Well into his sixth decade, Adam Sandler is a man of many titles – slapstick comedian, SNL alum, serious actor, movie producer, doting parent, ardent hoopster, perpetual kid and loyal pal. AARP The Magazine (ATM) caught up with Sandler (whose new project You Are SO Not Invited to my Bat Mitzvah! just finished filming this August) to discuss his expansive career and reasons behind his recent and successful pivot into the dramatic films.
Sandler explains the importance of choosing roles that explore what it means to grow older, and grapple, with one’s place in the universe, especially as he himself enters the age group he once made the target of jokes. Looking back on his time at SNL, Sandler reflects on the maturity he’s gained since his 20s as well as how it feels having his daughters reach a similar age when he first began. Sandler also touches on his bucket list items still to be ticked off, and the legacy he hopes to leave behind.
The following are excerpts from ATM‘s October/November 2022 cover story featuring Adam Sandler. The cover story can be read online now at aarp.org/magazine/.
On getting to the age that young Adam Sandler loved to poke fun at:
“I like my age, and it’s fun to play my age. It’s freeing. I don’t have to be true to anything other than what I look like and what I think and what I do in life. I’m nonstop commitment to my projects, though I don’t have the same discipline to keep my body in shape. There hasn’t been one movie where I’ve stayed the same weight throughout a three-month shoot. I used to worry about it. Now I’m okay.”
On Drama vs. Comedy:
“I like giving myself over to a new challenge. Sometimes I feel like I’m tapped out with new thoughts, and then all of a sudden, something new comes up and I go, ‘Okay, how can I make this happen?’ It was cool as hell pushing myself in new ways like I did on Uncut Gems. Running around the Diamond District in New York, the intensity of that amazing character, or in Hustle, being around the greatest NBA players, and not worrying about laughs as much as what each character is going through and pulling for. But I do love comedy more than anything.”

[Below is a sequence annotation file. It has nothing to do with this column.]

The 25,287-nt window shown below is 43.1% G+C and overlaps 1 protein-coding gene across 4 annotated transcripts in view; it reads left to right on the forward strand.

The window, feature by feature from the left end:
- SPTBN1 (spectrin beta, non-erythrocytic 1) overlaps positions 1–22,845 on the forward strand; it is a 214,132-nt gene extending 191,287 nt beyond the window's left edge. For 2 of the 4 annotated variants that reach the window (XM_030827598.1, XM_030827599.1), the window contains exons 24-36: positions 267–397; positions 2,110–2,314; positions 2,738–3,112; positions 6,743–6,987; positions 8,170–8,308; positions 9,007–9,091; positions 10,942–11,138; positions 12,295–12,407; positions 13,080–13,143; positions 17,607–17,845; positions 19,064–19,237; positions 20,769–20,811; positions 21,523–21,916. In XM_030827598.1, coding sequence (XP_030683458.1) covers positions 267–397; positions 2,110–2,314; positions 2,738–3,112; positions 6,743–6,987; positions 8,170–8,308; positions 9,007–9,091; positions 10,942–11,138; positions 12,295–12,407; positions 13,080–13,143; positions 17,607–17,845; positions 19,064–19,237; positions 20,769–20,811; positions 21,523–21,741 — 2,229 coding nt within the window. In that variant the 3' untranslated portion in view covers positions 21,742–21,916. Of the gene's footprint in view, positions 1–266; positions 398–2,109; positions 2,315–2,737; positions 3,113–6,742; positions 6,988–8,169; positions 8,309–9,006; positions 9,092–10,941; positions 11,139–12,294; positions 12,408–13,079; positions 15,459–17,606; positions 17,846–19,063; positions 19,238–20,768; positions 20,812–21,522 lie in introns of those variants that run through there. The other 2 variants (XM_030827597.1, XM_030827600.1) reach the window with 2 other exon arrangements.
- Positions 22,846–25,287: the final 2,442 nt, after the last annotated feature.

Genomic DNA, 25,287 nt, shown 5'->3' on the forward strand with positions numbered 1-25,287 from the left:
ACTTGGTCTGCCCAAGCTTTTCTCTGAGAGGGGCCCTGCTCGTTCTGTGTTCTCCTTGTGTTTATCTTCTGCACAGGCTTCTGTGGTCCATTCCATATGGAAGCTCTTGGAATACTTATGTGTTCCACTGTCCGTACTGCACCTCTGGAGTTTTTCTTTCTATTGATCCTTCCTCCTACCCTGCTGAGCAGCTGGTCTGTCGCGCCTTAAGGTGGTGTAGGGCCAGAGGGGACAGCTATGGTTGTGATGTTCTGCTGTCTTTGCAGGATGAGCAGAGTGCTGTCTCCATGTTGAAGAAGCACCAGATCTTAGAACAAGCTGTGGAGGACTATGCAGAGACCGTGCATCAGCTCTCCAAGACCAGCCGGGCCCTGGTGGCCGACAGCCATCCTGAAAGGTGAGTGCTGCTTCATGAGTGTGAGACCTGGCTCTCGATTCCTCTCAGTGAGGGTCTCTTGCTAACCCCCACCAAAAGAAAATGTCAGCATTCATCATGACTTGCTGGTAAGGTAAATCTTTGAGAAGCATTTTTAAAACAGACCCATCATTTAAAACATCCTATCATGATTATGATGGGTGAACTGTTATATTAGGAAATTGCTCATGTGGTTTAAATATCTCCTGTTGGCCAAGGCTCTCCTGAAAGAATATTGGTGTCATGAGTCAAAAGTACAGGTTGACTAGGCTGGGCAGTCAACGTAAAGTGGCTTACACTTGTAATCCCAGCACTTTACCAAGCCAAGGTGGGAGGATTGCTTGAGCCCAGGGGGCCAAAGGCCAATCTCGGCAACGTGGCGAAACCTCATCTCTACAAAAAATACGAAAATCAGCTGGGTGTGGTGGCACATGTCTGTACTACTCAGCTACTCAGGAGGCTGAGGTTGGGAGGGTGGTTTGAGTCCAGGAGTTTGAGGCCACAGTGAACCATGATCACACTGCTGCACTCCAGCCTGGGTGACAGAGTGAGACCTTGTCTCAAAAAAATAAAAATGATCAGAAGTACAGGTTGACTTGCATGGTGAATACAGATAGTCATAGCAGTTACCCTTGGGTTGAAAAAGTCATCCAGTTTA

On growing up since SNL:
“I’m calmer than I used to be. I used to go nuts. I had a quick temper, quick reactions. I made a lot of dumb mistakes and said a lot of stupid things. Looking back on relationships, I could be an ass. I was selfish. I was competitive with other comedians and stuff. My father would say, “That guy’s funny,” and I would say, “Hey, I’m funny, blah, blah,” and he’d be, like, “Why can’t you both be funny?” Because I was hungry, I didn’t always see clearly then.”
“I’m also better at appreciation. I appreciate other people’s talent now rather than competing with it—in every field, in every sport, every part of showbiz. A lot of young comedians, a lot of the new cast on SNL, they just make me laugh now.”
On raising his daughters:
“My biggest challenge is trying not to steer them in certain directions to believe the things I believe and like the things I like. There are so many bands I love, starting with the Beatles but also Zeppelin, the Who, the Kinks. I’ll try to sneak something on the radio, like Van Halen, and when they’re singing along in the car go, “You like this?” Then I’ll play a deeper track and another one, when I probably should have quit at that first one. My wife—and the shrink—say I should just let stuff happen instead of getting so involved. Let them come up with those equations themselves.”
On his legacy:
“I want people to continue to enjoy what I’m doing. I hope they’ve had a good time with my movies, with what we’ve given them and, whether you’ve liked me or not, appreciate that I’ve tried my best.
“I’m just amazed people have trusted me as long as they have in this business and given me shot after shot. Because it would suck to do something else.”
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